People seek out a therapist for a wide range of issues. Some people go for a single particular issue that they would like assistance processing. Others seek therapist for more long term or chronic issues. A person’s therapy journey isn’t measured in duration of sessions and two people with the same issue, let’s say depressive feelings, won’t have the same experience, journey, or duration of therapy necessarily. Below are merely some examples of why people may go to therapy. If your “issue” isn’t on this list that means the list is incomplete and your reason deserves to be on the list!   

Here’s the current imperfect list:


People seek treatment because they seek to be understood.

People seek treatment because they want to feel better.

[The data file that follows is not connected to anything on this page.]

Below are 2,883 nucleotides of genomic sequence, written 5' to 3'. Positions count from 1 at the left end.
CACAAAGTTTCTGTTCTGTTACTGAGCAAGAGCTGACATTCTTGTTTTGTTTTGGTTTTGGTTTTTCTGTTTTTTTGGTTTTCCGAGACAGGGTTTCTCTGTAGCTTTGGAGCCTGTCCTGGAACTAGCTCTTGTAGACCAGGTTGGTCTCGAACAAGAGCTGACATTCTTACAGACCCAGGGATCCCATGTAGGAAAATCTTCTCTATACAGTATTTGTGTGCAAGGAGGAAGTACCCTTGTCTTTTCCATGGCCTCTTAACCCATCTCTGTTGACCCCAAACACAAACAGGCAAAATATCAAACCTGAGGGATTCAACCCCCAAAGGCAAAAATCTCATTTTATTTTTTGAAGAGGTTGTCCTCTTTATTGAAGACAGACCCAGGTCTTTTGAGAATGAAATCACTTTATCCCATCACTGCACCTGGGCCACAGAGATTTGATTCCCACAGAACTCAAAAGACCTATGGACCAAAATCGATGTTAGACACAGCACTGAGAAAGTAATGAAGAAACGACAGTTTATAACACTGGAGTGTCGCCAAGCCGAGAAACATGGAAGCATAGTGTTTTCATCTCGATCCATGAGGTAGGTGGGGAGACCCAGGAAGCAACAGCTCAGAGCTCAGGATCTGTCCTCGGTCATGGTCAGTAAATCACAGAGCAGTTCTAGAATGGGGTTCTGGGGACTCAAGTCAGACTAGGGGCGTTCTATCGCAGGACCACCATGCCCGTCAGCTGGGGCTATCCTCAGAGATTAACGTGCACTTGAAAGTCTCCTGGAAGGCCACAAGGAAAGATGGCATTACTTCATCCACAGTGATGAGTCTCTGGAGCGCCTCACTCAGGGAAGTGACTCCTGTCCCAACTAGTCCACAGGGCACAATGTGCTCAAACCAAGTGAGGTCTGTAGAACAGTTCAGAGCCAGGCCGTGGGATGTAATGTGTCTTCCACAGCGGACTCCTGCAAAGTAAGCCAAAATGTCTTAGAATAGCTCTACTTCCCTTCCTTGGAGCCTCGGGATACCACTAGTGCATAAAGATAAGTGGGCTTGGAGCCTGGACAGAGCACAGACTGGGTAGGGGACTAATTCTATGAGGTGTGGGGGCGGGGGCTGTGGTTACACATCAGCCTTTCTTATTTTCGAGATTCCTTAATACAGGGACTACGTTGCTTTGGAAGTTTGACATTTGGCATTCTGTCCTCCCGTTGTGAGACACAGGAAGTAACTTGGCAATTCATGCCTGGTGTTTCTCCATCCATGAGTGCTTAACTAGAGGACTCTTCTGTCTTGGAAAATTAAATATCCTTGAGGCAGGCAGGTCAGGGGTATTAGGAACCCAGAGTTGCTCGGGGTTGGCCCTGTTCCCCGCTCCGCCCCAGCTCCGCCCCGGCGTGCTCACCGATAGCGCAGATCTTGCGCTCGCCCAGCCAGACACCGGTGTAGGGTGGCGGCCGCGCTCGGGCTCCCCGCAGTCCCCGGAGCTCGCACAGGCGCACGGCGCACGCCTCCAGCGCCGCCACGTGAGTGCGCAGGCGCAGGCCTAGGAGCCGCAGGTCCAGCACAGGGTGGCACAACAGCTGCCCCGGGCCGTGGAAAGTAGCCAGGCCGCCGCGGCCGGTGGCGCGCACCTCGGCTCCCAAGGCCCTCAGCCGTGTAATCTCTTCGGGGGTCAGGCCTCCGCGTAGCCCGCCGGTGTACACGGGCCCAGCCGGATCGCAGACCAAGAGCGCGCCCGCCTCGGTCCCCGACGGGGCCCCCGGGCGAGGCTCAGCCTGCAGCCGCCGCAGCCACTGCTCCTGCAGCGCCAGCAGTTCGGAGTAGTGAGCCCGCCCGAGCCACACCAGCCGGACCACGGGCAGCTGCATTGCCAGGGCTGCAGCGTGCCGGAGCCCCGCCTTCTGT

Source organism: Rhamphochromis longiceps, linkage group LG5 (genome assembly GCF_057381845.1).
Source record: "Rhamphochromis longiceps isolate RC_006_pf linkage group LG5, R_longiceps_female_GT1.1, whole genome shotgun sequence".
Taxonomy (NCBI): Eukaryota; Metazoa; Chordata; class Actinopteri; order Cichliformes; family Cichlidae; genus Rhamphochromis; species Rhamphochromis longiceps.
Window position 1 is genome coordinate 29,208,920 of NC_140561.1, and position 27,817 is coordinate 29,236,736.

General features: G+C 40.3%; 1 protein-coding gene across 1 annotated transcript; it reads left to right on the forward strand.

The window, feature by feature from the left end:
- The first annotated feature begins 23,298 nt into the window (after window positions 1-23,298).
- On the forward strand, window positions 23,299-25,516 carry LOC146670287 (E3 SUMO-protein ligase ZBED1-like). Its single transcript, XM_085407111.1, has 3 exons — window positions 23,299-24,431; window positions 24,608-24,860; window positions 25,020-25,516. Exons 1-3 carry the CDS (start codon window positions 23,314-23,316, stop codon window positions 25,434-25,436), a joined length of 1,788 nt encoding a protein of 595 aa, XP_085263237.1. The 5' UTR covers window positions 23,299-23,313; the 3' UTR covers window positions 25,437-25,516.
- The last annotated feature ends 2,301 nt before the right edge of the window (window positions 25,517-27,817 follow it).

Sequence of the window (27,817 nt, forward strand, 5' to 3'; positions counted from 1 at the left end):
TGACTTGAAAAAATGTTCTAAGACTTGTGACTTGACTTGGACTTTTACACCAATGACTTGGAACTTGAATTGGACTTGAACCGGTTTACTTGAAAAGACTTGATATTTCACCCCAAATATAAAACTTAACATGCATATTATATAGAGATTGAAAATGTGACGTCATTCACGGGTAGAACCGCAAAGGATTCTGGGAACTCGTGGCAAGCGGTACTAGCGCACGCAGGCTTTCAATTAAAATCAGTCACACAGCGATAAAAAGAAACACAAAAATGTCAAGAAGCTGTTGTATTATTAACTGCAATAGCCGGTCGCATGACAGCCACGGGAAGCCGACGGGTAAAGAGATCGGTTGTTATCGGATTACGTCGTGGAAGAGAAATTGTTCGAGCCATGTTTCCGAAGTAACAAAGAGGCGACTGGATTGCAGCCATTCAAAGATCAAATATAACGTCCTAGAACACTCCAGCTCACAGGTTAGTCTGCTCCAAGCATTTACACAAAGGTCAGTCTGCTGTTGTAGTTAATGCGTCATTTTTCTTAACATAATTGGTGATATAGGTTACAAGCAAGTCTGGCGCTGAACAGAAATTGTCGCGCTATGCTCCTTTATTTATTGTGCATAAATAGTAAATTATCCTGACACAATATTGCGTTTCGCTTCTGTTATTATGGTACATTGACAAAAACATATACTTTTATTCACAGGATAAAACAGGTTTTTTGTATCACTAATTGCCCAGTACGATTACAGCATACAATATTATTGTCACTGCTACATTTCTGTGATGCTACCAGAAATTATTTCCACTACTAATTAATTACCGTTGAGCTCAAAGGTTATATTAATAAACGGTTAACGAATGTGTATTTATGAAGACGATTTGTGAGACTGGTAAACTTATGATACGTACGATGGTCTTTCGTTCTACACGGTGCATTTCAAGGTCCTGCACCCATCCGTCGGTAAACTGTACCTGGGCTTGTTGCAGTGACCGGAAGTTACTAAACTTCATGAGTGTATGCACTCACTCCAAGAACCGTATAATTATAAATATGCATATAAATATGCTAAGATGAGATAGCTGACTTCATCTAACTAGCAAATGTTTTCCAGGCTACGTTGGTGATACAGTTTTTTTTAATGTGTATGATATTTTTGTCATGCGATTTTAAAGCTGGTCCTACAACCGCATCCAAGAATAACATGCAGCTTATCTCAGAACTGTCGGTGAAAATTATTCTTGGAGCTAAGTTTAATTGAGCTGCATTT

People seek treatment because they want a judgment-free zone in which to share.

People seek treatment for recent events as well as past events.

People seek treatment for generally feeling awful.

People seek treatment because they don’t know why they feel so bad.

People seek treatment because they feel embarrassed or shameful about feeling bad.

People seek treatment because they want to live differently, feel differently, not have anxiety rule their life, not feel dread when thinking about a certain situation or person.

People seek treatment because someone keeps telling them it would be a good idea, even if they aren’t fully on board with the idea of therapy.

People seek treatment to talk about, process and heal from adverse childhood experiences. (No there is no definition of what “counts” as “bad enough”.)

People seek treatment because parenting is really freaking hard and we seeking a space open to discussing parenting difficulties and possible strategies.

People go to therapy in the hopes of understanding and improving their relationships: romantic, family, work, friends, neighbors, and more.